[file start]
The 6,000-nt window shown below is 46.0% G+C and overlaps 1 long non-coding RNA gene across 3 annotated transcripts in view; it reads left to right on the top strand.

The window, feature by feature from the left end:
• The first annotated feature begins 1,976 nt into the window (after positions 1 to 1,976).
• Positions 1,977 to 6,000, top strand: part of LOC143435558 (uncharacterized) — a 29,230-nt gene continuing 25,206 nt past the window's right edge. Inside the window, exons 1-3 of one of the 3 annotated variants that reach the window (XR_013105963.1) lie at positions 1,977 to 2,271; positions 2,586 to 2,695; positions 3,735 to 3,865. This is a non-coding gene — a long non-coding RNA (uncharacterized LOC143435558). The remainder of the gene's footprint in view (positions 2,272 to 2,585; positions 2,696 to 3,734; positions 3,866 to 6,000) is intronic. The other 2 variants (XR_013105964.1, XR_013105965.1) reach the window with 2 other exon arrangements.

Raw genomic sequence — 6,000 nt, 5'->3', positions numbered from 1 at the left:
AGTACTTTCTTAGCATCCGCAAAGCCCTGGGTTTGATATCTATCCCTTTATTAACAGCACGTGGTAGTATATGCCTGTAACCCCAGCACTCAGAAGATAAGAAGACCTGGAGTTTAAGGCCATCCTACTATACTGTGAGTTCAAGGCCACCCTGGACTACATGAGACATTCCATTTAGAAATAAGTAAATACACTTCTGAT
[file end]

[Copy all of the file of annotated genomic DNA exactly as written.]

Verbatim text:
The 6,000-nt window shown below is 46.0% G+C and overlaps 1 long non-coding RNA gene across 3 annotated transcripts in view; it reads left to right on the top strand.

The window, feature by feature from the left end:
• The first annotated feature begins 1,976 nt into the window (after positions 1 to 1,976).
• Positions 1,977 to 6,000, top strand: part of LOC143435558 (uncharacterized) — a 29,230-nt gene continuing 25,206 nt past the window's right edge. Inside the window, exons 1-3 of one of the 3 annotated variants that reach the window (XR_013105963.1) lie at positions 1,977 to 2,271; positions 2,586 to 2,695; positions 3,735 to 3,865. This is a non-coding gene — a long non-coding RNA (uncharacterized LOC143435558). The remainder of the gene's footprint in view (positions 2,272 to 2,585; positions 2,696 to 3,734; positions 3,866 to 6,000) is intronic. The other 2 variants (XR_013105964.1, XR_013105965.1) reach the window with 2 other exon arrangements.

Raw genomic sequence — 6,000 nt, 5'->3', positions numbered from 1 at the left:
AGTACTTTCTTAGCATCCGCAAAGCCCTGGGTTTGATATCTATCCCTTTATTAACAGCACGTGGTAGTATATGCCTGTAACCCCAGCACTCAGAAGATAAGAAGACCTGGAGTTTAAGGCCATCCTACTATACTGTGAGTTCAAGGCCACCCTGGACTACATGAGACATTCCATTTAGAAATAAGTAAATACACTTCTGAT